A health care employee prepares to inject a patient with a dose of the Moderna coronavirus vaccine in November. Eric Lee for The Washington Post

Coronavirus boosters are sparking confusion and questions again as the United States confronts the growth of a new variant adept at evading immunity, while federal officials consider switching to an annual shot model.

The XBB.1.5 variant is a highly transmissible descendant of omicron that is now estimated to cause about half of new infections in the country. Early lab studies showed that it was especially effective at evading virus-fighting antibodies, prompting concerns that it might more readily slip past the updated boosters.

But a new study released Wednesday by the Centers for Disease Control and Prevention offers reassurance that the updated booster shots, which rolled out in the fall, are still protecting people in the real world.

The new booster shots are bivalent, meaning they are designed to protect against both the original strain and the BA.5 omicron subvariant that caused most infections over the summer. The latest data shows that the booster protects people from getting sick with XBB.1.5 about as well as it did against BA.5.

The CDC data arrived around the same time that the Food and Drug Administration is considering switching the country’s vaccine strategy to mimic the one used for the flu, with people getting annual shots targeting whichever strain is predicted to dominate during the fall and winter.

Amid a swirl of new information, The Washington Post received hundreds of questions about booster shots for a recent reader live chat with health reporters and CDC Director Rochelle Walensky. Here’s what we know and don’t know about boosters.


How effective is the bivalent booster against XBB.1.5 infections?

CDC analysts used real-world data gathered from a national testing program available at pharmacies to see how well the updated vaccine protected people who had received the shot up to three months earlier compared with people who had been previously vaccinated but hadn’t received a bivalent booster.

Based on data collected from Dec. 1 to Jan. 13, researchers found that the updated boosters cut the risk of symptomatic infection by about half for most adults, and by more than one-third for people 65 and older. Symptomatic infection was defined as having one or more of the common symptoms of covid-19, such as cough or fever.

Syringes with Moderna vaccine doses are ready for use. Eric Lee for The Washington Post

“Bottom line: We did not see reduced vaccine protection against symptomatic illness for XBB/XBB.1.5 compared with recent BA.5-related variants, which is reassuring,” said Brendan Jackson, who heads CDC’s coronavirus response, during a briefing Wednesday. “This was true regardless of which boosters people had received, but people who received the updated, or bivalent, coronavirus vaccines had higher levels of protection than those who received only the previous vaccines.”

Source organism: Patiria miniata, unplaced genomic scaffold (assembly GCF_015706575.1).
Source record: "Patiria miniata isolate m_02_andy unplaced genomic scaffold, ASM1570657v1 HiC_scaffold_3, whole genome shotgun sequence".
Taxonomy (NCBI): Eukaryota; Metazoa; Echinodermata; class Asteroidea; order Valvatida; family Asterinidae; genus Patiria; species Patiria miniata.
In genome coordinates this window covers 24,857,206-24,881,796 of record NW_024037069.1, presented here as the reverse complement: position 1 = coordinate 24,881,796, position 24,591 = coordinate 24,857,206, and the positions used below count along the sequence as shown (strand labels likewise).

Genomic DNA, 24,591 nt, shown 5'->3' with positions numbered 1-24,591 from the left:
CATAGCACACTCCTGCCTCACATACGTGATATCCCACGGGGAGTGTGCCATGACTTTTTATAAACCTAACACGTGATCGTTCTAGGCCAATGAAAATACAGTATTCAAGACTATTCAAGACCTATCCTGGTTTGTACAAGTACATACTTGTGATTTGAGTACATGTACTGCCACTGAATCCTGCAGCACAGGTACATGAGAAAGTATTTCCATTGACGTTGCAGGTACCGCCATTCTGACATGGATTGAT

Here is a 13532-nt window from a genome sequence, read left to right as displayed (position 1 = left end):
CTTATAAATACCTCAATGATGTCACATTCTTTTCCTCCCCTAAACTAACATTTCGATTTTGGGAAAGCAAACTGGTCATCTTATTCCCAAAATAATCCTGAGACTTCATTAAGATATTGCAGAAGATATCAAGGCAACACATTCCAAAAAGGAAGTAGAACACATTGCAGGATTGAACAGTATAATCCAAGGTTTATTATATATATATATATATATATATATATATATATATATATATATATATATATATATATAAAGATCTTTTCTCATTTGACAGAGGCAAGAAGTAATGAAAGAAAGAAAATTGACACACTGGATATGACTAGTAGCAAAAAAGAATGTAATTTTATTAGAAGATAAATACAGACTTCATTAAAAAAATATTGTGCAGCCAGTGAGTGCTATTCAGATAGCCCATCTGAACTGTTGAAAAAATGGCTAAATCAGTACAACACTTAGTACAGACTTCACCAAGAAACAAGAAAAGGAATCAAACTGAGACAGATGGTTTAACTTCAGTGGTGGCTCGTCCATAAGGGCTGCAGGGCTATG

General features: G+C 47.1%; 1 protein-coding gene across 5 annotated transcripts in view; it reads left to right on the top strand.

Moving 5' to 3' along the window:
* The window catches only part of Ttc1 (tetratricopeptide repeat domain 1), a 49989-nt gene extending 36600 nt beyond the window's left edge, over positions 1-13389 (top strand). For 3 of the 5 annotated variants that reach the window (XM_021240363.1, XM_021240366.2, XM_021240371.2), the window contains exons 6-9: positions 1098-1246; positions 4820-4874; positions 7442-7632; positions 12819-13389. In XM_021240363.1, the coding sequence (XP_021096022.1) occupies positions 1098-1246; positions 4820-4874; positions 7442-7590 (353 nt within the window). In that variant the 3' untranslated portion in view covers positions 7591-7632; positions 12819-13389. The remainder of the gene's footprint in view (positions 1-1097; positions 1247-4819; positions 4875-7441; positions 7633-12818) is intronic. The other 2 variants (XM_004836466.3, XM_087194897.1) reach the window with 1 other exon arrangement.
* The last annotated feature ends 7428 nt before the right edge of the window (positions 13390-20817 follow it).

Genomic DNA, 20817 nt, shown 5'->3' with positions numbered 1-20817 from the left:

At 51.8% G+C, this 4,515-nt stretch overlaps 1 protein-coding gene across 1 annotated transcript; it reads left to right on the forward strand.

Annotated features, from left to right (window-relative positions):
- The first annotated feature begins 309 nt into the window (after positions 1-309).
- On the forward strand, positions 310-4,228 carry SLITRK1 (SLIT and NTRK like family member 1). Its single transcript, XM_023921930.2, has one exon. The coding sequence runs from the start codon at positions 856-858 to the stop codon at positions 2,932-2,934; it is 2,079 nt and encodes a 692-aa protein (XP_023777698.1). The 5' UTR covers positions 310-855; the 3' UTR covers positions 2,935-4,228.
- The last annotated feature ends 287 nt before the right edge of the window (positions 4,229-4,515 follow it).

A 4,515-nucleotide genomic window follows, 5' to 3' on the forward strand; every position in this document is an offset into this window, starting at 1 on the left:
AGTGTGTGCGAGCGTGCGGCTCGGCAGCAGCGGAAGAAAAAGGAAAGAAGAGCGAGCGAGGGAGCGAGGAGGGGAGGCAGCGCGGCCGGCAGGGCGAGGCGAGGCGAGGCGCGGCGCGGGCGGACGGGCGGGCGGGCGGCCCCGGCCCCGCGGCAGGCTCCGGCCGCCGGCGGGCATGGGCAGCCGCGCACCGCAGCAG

Earlier lab studies had raised concerns, because the bivalent vaccine produced lower levels of virus-fighting antibodies against the XBB-related subvariants. But that does not seem to be the case with the latest real-world data, CDC officials and experts said.

“It doesn’t provide perfect protection, but it does reduce the risk of becoming ill by roughly 45 percent if you already received two or more doses of the vaccine,” Albert Ko, an epidemiologist and infectious-disease physician at Yale University, said in an email.


How effective is the bivalent booster against severe outcomes from XBB.1.5?

Officials said there isn’t enough data yet to know how well the updated boosters protect against more severe disease, hospitalization and death. But they expect that the updated boosters will provide higher protection against these outcomes.

“What we know from past experience is generally that the vaccines protect better against more severe disease,” said the CDC’s Ruth Link-Gelles, who leads the agency’s team on coronavirus vaccine effectiveness.

She added that the latest study did not take into account previous coronavirus infections, which also provide some protection. People who have previously had covid-19 start from a slightly more protected place than those without prior vaccination or infection, Link-Gelles said. “So, if anything, these estimates that we’re publishing are probably an underestimate” of the vaccine’s protection.

Data released in December shows that adults who received the updated boosters cut their risk of having to visit an emergency room or being hospitalized with covid-19 by 50 percent or more at a time when the BA.5 variant was still dominant. The boosters provided even higher protection – 70 to 80 percent – for those 65 and older.

If XBB.1.5. evades antibodies, does that mean I have no immunity?


This is a really important question, and the good news is that, as long as you’ve been vaccinated or have had a previous infection, you still have immunity.

Even though XBB.1.5 and other omicron subvariants can slip past the initial defenses and infect you, your body is still trained to keep fighting the coronavirus from previous vaccination and infection. It’s like invaders breaking through to the castle gate, only to be defeated by soldiers in the courtyard.

Fighting severe outcomes from an infection involves more than just antibodies. Some of the worst health effects of covid-19 in the dark early days of the pandemic were from the immune system overreacting to an unfamiliar virus.